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Sounds like he's pretty much saying "Groupon is a great tool for a specific purpose, but don't use it without thinking about it." Which is good advice.

Specifically, it will attract a lot of customers, but runs the risk of reducing customer perception of the value of your product. Sounds like a good match if bargain-seekers are your target market -- your promotion ends, and you're still among the best deals.

But it sounds like a terrible thing if you're selling the equivalent of a Lexus or Acura in your market -- luxury products defined by the perception of their extreme worth/status.

Not necessarily - groupon being on the internet and relatively 'cool' still doesn't have the public perception of a newspaper coupon.

I have used it to buy stuff at high end clothes stores (well Gap - but anything other than $3 black T shirts is high end for me!). If I ever needed more clothes I might go back to Gap, it did get me to go into a store I wouldn't have entered and was probably cheaper and more effective than them putting their name on a yacht race.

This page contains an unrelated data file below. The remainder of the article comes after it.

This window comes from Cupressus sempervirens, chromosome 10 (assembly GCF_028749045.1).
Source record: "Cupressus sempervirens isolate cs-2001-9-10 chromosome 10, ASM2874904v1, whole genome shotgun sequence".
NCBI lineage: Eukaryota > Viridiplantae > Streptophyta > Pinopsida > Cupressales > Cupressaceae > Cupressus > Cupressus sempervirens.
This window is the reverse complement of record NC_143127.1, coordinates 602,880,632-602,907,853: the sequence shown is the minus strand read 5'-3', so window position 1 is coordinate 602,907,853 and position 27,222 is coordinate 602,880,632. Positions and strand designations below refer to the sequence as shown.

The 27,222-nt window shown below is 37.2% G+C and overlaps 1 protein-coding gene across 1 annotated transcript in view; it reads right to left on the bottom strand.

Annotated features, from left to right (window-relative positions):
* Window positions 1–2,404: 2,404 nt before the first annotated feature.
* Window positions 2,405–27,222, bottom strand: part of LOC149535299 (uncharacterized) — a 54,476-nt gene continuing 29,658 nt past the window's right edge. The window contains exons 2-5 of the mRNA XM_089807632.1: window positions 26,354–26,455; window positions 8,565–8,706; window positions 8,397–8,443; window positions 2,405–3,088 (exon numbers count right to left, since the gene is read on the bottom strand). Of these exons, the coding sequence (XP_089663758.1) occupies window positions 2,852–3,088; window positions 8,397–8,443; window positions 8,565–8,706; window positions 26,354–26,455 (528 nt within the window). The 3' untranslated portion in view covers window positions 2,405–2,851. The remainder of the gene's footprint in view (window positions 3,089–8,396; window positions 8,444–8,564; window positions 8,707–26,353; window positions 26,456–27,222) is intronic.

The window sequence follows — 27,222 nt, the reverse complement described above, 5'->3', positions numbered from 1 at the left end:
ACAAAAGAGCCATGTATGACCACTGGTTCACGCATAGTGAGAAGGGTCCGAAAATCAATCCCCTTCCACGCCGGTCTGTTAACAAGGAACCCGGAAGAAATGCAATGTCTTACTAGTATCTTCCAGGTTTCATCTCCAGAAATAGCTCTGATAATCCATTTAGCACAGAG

Gap is hardly the issue here. Most people who shop at the Gap won't really care if people wearing $3 black tshirts descend on the store every now and then and start wearing the clothes. For actually high-end products, making it more popular with the hoi polloi can mean the end of popularity with the original target audience, and the new market can often be more difficult to make decent profit in.

If everyone who heard about it on the internet could afford a Lamborghini, no movie star would own one, no matter how fast it went.

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